‘Idea to impact’ ecosystem sponsored with CSR: When Israel and Canada centred on ‘idea to impact’ ecosystem to begin innovation; we can do the similar for creating deep tech companies out of India. Today, CSR money (2.5 percent of the profit) goes to NGOs, which work on lessening the effect, not the cause. If we can redirect some of that towards creating CSR-grant-driven ‘idea to impact’ ecosystem for Indian problems, we can finance the creation of:

(a) Strong universities concentrated on research and not simply teaching—this implies infusing universities with research-driven faculty;

(b) Research translation parks which take authenticated research and change it into prototypes. Examples comprise Stanford Research Park (grew the core technology behind SIRI) and MILA (Canada);

(c) Foundry or venture studios which generate deep tech companies carry high risk and need high upfront capital, with high-end talent. It is not easy to start and fund these companies out of angel investments in a ‘lean model’. Internationally, smart VCs are more and more creating foundry-like structures—Playground Global started by the android creator Andy Rubin, Tandem Research (Canada), Sinnovation Labs (China)—to start such conversion of deep technology into leading product companies.

(d) Government-owned fund for start-ups: Many have not heard about In-Q-Tel, an interestingly named evergreen fund (with naming convention from Bond films) supported by the CIA. For every dollar invested by In-Q-Tel, companies get $9 investment by other investors. As India has taken the welcome step of funding start-ups through two FoF (Fund of Funds), this action would enable funding of companies for major areas in defence and nationally important technologies like AI. An interesting source of such funds can be the close to $10 billion of offset amount due from foreign companies via defence procurement.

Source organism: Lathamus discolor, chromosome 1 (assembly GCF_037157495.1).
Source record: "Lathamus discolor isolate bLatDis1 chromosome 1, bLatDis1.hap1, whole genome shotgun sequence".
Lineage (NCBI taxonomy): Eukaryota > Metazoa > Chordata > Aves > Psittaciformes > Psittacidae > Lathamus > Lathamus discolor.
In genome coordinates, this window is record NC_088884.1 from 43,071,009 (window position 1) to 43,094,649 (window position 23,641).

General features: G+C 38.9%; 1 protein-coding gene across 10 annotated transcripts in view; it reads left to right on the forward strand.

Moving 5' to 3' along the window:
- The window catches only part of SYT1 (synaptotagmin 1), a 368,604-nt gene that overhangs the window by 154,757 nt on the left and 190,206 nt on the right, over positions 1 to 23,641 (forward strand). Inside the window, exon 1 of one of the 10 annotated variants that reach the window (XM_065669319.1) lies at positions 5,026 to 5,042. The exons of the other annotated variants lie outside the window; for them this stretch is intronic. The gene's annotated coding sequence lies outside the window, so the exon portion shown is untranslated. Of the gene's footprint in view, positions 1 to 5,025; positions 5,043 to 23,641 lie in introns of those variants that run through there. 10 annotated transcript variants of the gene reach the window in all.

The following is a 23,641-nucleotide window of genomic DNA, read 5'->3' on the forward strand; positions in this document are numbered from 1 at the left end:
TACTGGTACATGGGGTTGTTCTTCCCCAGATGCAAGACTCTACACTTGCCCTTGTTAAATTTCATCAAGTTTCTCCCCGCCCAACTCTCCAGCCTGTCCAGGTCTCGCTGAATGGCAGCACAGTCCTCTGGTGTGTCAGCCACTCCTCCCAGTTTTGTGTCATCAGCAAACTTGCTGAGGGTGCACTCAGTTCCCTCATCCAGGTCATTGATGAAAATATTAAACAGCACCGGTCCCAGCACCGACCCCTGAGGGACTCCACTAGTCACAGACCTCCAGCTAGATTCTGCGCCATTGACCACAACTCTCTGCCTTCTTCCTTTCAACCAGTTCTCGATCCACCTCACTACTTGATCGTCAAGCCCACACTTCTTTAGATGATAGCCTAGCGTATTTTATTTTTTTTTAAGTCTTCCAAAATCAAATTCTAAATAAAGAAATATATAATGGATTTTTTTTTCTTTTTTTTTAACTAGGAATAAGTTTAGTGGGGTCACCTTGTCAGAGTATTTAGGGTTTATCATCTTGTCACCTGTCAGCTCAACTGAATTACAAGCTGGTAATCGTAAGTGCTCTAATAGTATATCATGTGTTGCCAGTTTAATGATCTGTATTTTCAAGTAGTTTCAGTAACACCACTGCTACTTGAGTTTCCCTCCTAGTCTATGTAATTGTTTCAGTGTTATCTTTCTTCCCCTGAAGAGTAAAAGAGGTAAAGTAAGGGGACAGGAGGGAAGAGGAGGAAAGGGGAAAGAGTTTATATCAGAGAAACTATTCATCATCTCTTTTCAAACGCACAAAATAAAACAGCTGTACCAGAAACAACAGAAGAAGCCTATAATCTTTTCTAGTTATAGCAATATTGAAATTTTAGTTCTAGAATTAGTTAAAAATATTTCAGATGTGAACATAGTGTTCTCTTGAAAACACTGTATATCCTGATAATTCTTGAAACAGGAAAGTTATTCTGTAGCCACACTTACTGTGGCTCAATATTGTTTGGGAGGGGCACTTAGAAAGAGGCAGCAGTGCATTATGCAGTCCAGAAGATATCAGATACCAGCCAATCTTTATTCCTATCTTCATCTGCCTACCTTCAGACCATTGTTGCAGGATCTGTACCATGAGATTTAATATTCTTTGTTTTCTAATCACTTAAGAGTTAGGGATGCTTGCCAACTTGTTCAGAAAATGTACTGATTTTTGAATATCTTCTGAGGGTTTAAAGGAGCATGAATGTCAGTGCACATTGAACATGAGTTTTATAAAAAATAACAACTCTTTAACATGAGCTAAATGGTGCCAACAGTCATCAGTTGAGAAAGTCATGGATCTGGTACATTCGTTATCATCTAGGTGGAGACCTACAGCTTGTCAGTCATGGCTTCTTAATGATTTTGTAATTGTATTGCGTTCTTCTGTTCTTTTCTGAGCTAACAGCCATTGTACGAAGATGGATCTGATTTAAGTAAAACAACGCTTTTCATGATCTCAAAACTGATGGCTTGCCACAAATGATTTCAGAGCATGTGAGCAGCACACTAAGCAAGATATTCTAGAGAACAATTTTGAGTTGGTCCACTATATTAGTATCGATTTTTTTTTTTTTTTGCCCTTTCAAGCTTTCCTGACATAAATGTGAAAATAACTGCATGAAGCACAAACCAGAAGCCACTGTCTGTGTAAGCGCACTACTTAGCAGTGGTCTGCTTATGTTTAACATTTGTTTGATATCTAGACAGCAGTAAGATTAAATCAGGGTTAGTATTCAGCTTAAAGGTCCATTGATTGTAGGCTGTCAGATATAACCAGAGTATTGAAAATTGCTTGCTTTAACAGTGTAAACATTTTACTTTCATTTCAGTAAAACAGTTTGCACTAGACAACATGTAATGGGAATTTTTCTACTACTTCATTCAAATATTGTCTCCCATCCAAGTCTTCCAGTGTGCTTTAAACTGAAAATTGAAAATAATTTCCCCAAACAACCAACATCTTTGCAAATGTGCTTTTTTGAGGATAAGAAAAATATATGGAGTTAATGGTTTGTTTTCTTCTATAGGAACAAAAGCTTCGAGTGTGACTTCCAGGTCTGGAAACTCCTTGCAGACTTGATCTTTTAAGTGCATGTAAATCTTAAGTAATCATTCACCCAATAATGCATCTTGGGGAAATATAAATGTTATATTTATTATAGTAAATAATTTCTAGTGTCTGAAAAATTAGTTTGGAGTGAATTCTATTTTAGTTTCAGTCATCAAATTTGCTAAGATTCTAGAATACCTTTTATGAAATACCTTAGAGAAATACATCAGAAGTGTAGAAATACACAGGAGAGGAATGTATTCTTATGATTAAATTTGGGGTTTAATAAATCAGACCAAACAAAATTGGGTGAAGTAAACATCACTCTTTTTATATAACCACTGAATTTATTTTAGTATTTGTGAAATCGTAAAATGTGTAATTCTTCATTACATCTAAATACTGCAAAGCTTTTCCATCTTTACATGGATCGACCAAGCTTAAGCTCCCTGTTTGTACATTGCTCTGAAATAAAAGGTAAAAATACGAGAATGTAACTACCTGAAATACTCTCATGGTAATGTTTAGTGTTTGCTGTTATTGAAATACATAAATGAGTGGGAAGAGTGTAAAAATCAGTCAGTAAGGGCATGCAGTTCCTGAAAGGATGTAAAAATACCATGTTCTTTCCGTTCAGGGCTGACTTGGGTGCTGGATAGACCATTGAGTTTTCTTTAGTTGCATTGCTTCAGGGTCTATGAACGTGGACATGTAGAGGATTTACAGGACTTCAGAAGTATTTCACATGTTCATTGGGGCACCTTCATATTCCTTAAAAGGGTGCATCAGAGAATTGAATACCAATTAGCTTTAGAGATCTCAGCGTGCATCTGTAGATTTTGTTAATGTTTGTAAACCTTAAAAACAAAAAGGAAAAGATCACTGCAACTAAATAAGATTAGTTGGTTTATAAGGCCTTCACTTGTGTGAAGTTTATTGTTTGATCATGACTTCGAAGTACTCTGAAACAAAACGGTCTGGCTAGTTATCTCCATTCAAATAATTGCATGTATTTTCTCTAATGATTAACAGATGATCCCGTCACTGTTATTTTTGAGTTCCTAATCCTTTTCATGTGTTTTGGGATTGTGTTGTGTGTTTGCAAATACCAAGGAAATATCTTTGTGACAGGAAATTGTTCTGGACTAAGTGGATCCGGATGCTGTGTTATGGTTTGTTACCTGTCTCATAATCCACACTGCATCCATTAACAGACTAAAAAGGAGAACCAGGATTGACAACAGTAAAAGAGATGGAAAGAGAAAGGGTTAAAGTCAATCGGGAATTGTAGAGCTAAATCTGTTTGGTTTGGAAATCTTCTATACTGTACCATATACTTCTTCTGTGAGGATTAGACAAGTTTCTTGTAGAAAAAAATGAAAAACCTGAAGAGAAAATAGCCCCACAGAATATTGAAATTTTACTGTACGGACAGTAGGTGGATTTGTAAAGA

(e) State-owned debt fund for AI and hardware companies and tax incentive: AI and robotics companies which maintain large hardware components are globally encouraged with low interest rates by state-owned debt funds and access to tax incentive policies. The IT sector raised to be a huge value-creation engine with the STPI model that formed tax-free zones. We require such a value structure for expanding these companies in India.

Easier norms for listing deep tech companies: The Toronto Stock Exchange permits for listing deep tech companies with just $5 million in revenue or investment. Deep-end tech companies take time to get to revenue, but once they do, they can quickly go beyond well-established legacy companies. We are seeing these kinds of AI-first companies in China and the US. SenseTime took just four years to hit $4.5 billion in evaluation. These types of rapid value creation should be available for public markets as well, and this will also allow these companies to tap into a different kind of capital pool for quick development.

India has innumerable new businesses and the enterprising likely to be an outstanding player internationally, yet it needs a solid progression motor to construct profound organizations of substance. The AI age will very soon see extremely huge organizations, of the request of $10-trillion or more valuations. We can be the centre structure AI for the entire world on the off chance that we make the above strides.

Not many know that, in the 1600s, when the Taj Mahal was shaped, India used to donate 26 percent of global GDP. Thus, we need a huge effort and willingness to create the necessary innovation engine from this forward-thinking government; shortcuts won’t do.